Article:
guest memorist Howie: the first movie I ever went to was at the Tribune Theatre (near City Hall, now by the site of Pace University), a Disney cartoon 'Lady and the Tramp', also remember going there with Ronnie, David and maybe Paul, think it was '62 to see 'Safe at Home' starring Mickey Mantle and Roger Maris....I saw 'The Time Machine" with David at the Canal theatre in 1960 (academy award to George Pal - special effects), we were so taken by the notion of time travel that we proceeded to go home and build a time machine...somehow we got hold of some wood, nails, rope and wheels..after a couple of days the time machine started to take shape although it looked remarkably like a pretty decent scooter so we decided it needed a safe haven and hid it in a pit on Monroe St...one that we were able to climb...on the third day the time machine was stolen from the pit...we never saw it again...probably in the year 3000 by now..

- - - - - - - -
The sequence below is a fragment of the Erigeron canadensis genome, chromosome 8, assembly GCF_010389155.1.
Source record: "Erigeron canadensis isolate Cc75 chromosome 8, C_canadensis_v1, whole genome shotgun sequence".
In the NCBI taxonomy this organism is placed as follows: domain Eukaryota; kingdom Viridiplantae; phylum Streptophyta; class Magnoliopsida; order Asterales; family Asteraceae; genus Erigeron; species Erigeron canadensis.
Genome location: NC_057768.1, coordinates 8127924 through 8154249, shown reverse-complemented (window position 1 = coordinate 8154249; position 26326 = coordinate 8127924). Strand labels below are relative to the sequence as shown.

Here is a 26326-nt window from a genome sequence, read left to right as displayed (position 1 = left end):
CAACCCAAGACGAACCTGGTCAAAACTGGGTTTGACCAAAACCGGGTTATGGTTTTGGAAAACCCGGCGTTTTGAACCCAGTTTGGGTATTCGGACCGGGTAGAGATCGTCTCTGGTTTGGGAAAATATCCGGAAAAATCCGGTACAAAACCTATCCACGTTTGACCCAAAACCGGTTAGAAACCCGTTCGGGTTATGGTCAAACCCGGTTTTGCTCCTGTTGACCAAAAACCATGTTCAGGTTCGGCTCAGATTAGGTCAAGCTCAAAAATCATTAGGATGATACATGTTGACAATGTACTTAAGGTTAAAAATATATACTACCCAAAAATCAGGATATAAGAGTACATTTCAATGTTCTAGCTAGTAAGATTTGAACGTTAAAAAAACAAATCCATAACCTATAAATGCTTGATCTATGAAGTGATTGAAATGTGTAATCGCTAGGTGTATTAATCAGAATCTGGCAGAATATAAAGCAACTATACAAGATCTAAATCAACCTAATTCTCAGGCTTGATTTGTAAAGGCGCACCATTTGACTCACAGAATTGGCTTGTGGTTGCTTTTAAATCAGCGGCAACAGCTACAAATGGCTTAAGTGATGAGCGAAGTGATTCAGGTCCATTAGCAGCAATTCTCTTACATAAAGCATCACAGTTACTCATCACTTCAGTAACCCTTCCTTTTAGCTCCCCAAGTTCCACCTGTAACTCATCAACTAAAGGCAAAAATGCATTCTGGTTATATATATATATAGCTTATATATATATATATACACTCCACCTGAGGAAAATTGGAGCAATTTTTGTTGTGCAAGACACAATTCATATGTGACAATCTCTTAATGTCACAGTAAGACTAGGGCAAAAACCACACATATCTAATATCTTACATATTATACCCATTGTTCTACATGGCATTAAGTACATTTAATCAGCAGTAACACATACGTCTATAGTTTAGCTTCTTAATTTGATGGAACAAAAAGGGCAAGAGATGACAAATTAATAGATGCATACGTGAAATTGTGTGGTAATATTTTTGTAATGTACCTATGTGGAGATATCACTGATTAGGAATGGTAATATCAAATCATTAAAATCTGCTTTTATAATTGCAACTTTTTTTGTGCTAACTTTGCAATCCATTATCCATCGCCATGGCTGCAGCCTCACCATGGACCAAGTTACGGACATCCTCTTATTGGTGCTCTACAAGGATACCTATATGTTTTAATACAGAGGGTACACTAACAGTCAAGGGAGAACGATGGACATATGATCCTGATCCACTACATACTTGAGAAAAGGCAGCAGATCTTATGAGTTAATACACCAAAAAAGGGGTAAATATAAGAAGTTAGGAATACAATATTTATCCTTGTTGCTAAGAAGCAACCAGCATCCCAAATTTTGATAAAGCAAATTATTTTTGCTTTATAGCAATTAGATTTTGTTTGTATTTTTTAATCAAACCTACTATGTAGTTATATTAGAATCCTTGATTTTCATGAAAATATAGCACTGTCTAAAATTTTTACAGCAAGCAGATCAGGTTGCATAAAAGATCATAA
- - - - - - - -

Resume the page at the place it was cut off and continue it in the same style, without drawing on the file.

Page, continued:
guest memorist Neal Hellman on BLT's (the non Ref Luncheonette variety) A great B.L.T. is a complex eatable symphony. One in which all the parts maintain their individuality, yet at the same time, surrender their tasty nuances in the true spirit of gastronomic gestalt and dwell as one.This equinox I choose Sumano's Bakery Ciabatta bread. Though I was skeptical about it's naked, pale texture, I felt it would toast up well and its many crevices would add some fun places for the mayo to go.With the mayonnaise choice I have to stay with tradition and of course go with Hellmann's though for some reason it's known west of the Mississippi as “best foods”. Please do not waste my time with this hippie safflower oil concoction or some other type of healthy alternative. For when it comes to mayonnaise for my Ultimate B.L.T. there is no east or west, there is only Hellmann's…. case closed. My ingredients are now all together, but the intense work has just begun. For now without the correct timing and the correct application of all the ingredients, my ritual could easily plummet into a spiritual abyss. All ingredients must sit together (as one) at room temperature as I invoke the spirit of all the great B.L.T. makers in all the luncheonettes in the greater metropolitan area of New York. I heat my cast iron skillet (using a Teflon pan would be heresy) to a comfortable medium heat. I lay the bacon down 4 strips per sandwich and as I do the strips greet the metal with a friendly sizzle “hello”. As they are slowly cooking I cut the tomato's, neither too thin or too thick and lay them down ever so gently on a plate to await their glorious marriage. The lettuce has been carefully washed and spun with all traces of ribs removed. The mayonnaise jar is open and waiting to join this eatable canvass. Once the bacon is turned the toast swings into action. It has to be brown all the way but with no traces of crusty darkness.As the toast is finishing I remove the bacon and pat it down with a paper towel. Now it's time to assemble my edible equinox creation. Mayo on both pieces of toast, then the tomato's and I prefer the lettuce between the tomato and the bacon, for I feel it's texturally more secure that way. I don't want an immediate confluence of tomato and bacon; I like the lettuce to work as a buffer. Here's where many folks really go askew: they push the bread down so hard that the bacon is crushed. No, no a thousand times no. One must gently, ever so gently caress the concoction together. After which one will take a sharp knife and make a diagonal cut. A straight cut is what people from small towns in Nebraska and Ohio do. Those of use who are members of the B.L.T. illuminati always make a diagonal cut. The masterpiece will then be placed on a plate and then consumed in a way as to enjoy the warm and crunchy (yet still pliable) bacon, the exploding sensation of a dry farm Molino tomato, the juicy lettuce, the condiment-ing mayonnaise and ever so supportive bread. My first Ultimate B.L.T. goes to my neighbor for her birthday. With that offering I realize now that I am truly invoking the Japanese Equinox celebration of Hign-e. Yes with my ultimate B.L.T. offering I am illustrating the six perfections: perseverance, effort, meditation, wisdom, observance of precepts, and giving.